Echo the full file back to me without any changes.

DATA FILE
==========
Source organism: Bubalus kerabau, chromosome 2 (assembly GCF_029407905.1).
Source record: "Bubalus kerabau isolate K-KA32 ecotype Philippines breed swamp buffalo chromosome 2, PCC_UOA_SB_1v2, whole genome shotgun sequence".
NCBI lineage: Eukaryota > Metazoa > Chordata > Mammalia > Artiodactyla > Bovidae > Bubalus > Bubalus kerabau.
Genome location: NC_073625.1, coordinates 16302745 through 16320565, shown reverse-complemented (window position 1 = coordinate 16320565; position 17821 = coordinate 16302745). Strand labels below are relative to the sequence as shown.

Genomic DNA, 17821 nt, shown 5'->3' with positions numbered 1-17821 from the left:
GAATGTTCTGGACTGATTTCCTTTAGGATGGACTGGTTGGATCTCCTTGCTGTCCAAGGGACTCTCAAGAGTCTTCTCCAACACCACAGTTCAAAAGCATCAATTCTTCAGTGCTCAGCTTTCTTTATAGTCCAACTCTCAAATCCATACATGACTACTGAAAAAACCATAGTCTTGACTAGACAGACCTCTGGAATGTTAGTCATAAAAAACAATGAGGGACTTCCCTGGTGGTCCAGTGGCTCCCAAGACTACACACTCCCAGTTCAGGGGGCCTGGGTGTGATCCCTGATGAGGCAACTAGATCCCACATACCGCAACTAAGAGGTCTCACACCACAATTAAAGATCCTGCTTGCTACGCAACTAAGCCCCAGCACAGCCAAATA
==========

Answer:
Source organism: Bubalus kerabau, chromosome 2 (assembly GCF_029407905.1).
Source record: "Bubalus kerabau isolate K-KA32 ecotype Philippines breed swamp buffalo chromosome 2, PCC_UOA_SB_1v2, whole genome shotgun sequence".
NCBI lineage: Eukaryota > Metazoa > Chordata > Mammalia > Artiodactyla > Bovidae > Bubalus > Bubalus kerabau.
Genome location: NC_073625.1, coordinates 16302745 through 16320565, shown reverse-complemented (window position 1 = coordinate 16320565; position 17821 = coordinate 16302745). Strand labels below are relative to the sequence as shown.

Genomic DNA, 17821 nt, shown 5'->3' with positions numbered 1-17821 from the left:
GAATGTTCTGGACTGATTTCCTTTAGGATGGACTGGTTGGATCTCCTTGCTGTCCAAGGGACTCTCAAGAGTCTTCTCCAACACCACAGTTCAAAAGCATCAATTCTTCAGTGCTCAGCTTTCTTTATAGTCCAACTCTCAAATCCATACATGACTACTGAAAAAACCATAGTCTTGACTAGACAGACCTCTGGAATGTTAGTCATAAAAAACAATGAGGGACTTCCCTGGTGGTCCAGTGGCTCCCAAGACTACACACTCCCAGTTCAGGGGGCCTGGGTGTGATCCCTGATGAGGCAACTAGATCCCACATACCGCAACTAAGAGGTCTCACACCACAATTAAAGATCCTGCTTGCTACGCAACTAAGCCCCAGCACAGCCAAATA